The drivers of gene expression maintain a fragile balance that tends to cross the LINE in cancer. LINE-1s are transposable elements full of both mystery and regulatory potential. Within their 5’ untranslated region (UTR) lies a bidirectional promoter (L1-5’UTR) that consists of a sense promoter (L1-SP), which transcribes the element, and an antisense promoter (L1-ASP), which drives transcription in the other direction. Thus, a transposition event can drive the expression of novel transcripts; however, these elements are rarely examined at an individual level.
Previously, the lab of Cristina Tufarelli at the University of Nottingham (UK) discovered LINE-1 chimeric transcripts (LCTs), driven the by L1-ASP, which consist of both LINE-1 and a unique sequence taken along for the ride. The team focused on two LCTs arising from intergenic regions (LCT-13 and LCT-14) to demonstrate a functional role in cancer, where they discovered that LCT-13 silences a tumor suppressor. Now, the team set their sights on whether a loss of methylation in the L1-5’UTR of LCT-13 and LCT-14 activated their expression in colorectal cancer (CRC). To accomplish this, the team examined matched tumor and normal tissue from six CRC patients, CRC cell lines, and breast cancer cell lines as another comparison point.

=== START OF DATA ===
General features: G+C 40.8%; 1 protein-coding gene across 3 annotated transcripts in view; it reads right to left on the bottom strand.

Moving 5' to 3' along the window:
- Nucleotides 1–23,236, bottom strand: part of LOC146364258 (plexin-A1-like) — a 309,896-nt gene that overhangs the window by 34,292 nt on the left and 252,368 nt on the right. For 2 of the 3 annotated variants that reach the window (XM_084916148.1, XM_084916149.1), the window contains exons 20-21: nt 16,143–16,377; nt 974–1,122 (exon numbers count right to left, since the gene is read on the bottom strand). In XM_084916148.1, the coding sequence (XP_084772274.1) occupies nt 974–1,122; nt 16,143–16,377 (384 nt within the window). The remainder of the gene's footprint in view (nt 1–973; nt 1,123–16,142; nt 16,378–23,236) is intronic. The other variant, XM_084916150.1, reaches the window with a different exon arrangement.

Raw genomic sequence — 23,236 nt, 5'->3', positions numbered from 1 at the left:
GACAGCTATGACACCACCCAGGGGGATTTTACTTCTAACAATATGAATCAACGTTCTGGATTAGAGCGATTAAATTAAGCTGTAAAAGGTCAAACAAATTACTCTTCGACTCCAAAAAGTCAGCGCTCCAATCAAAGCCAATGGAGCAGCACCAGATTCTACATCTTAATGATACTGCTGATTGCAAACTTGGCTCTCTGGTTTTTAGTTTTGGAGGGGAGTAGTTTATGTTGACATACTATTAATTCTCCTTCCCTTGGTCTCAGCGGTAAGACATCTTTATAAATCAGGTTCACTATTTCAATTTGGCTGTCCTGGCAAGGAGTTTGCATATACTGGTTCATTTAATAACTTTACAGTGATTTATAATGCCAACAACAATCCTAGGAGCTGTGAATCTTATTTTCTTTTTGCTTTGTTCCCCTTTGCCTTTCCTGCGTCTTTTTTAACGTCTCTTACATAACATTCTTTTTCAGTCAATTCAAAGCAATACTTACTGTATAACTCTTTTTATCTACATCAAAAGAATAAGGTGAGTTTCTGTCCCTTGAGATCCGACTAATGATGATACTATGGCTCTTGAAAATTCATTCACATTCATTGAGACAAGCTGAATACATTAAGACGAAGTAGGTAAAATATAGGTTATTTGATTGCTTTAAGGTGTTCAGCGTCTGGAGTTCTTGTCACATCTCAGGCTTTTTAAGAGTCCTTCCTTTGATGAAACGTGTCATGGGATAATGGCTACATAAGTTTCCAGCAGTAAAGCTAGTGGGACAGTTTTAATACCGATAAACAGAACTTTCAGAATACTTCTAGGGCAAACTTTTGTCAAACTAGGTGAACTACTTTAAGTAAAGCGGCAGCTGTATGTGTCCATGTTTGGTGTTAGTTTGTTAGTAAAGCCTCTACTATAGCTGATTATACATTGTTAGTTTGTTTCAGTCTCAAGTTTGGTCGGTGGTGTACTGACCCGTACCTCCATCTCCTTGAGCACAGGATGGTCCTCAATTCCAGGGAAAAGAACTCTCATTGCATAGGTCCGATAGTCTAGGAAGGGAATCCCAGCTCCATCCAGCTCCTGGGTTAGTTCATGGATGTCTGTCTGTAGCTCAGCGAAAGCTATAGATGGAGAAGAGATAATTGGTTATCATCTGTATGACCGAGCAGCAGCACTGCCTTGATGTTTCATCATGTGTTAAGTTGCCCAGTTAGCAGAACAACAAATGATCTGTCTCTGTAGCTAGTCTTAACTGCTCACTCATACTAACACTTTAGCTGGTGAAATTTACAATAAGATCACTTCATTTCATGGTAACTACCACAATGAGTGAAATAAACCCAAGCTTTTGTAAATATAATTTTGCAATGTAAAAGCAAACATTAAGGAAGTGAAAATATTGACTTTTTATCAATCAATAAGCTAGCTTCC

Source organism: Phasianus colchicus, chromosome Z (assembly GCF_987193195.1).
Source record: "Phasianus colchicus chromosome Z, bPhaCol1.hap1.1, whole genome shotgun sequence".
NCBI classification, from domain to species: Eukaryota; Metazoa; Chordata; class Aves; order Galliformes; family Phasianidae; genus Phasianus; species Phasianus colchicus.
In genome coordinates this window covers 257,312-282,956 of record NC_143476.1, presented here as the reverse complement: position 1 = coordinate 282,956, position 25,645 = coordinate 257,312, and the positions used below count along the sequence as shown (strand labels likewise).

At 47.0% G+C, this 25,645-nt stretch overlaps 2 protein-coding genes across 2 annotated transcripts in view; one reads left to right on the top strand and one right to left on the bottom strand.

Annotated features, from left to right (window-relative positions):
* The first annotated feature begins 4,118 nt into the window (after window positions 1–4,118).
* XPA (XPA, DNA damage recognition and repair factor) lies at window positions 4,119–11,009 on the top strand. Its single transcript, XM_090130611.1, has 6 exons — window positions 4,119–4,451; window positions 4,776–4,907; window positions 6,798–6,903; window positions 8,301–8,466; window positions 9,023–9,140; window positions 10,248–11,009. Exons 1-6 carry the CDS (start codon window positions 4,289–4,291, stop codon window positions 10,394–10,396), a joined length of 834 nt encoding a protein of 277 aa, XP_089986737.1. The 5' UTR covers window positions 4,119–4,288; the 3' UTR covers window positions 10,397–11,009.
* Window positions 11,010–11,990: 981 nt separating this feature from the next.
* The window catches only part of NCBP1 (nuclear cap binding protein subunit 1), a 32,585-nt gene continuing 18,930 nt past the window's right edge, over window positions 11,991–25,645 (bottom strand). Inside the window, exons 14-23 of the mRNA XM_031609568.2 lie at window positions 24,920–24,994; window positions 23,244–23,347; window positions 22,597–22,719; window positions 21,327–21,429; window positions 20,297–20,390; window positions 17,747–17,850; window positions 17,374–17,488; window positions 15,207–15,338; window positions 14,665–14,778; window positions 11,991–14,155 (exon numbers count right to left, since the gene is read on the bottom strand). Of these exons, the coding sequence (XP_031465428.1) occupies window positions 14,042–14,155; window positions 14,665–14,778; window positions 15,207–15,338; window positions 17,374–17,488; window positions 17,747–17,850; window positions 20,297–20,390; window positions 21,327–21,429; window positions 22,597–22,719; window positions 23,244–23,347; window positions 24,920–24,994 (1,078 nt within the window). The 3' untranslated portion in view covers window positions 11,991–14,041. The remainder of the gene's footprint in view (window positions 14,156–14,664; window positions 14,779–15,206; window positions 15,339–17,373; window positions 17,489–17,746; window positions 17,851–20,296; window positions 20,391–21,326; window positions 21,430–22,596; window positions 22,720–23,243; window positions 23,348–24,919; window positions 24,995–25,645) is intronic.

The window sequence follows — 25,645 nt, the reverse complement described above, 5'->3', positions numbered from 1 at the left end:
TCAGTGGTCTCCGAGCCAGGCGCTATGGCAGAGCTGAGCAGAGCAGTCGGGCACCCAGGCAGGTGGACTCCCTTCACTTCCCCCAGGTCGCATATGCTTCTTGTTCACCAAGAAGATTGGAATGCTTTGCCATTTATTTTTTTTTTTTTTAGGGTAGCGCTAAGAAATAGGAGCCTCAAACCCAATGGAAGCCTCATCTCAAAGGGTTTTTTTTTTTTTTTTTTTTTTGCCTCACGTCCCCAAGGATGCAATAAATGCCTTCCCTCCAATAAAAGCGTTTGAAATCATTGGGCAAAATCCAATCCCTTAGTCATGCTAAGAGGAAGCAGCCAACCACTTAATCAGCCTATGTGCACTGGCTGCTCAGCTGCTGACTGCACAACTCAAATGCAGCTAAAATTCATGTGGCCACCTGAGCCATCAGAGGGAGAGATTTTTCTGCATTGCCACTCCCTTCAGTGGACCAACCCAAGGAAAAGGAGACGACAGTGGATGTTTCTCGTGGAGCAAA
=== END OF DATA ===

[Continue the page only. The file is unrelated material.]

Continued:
Here’s what went down:
- Bisulfite sequencing and qRT-PCR revealed that LCT-13 and LCT-14 methylation and expression aren’t inversely correlated in most CRC patients, as they can be methylated and
- The team then probed deeper with a few sanity checks:
- 5’ rapid amplification of cDNA ends (RACE) of LCT-13 confirmed that the L1-ASP is the promoter for LCT-13 and that DNA methylation (5mC) alone doesn’t prevent transcription.
- Since standard bisulfite sequencing can’t discriminate 5mC from its oxidized form (5hmC), the team employed hydroxymethylated DNA immunoprecipitation (hMeDIP) to show that there is no increase in 5hmC at LCT-13 and LCT-14.
- HCT116 cells treated with the DNA methylation inhibitor 5-azacytidine (5-aza) show no change in LCT-13 expression and neither do cells with a double knockout for DNMT1 and DNMT3B; however, cells with a knockout for just one of those methyltransferases displayed decreased LCT-13 expression.
- Given the observed complexities in the relationship between methylation and expression, the team set their sights on histone modifications and found that H4K20me3 exhibited the expected inverse association with expression at LCT-13 and LCT-14.
- H4K20me3 was also a better indicator of 5-aza sensitivity.
Overall, the findings demonstrate that LINE-1’s can be both methylated and active and that H4K20me3 can play an even more important role than DNA methylation in the regulation of LCTs. Together, these findings demonstrate the novel insight to be gained by studying LINE-1 promoters at an individual level.
Go read between the LINEs in Epigenetics, March 2017.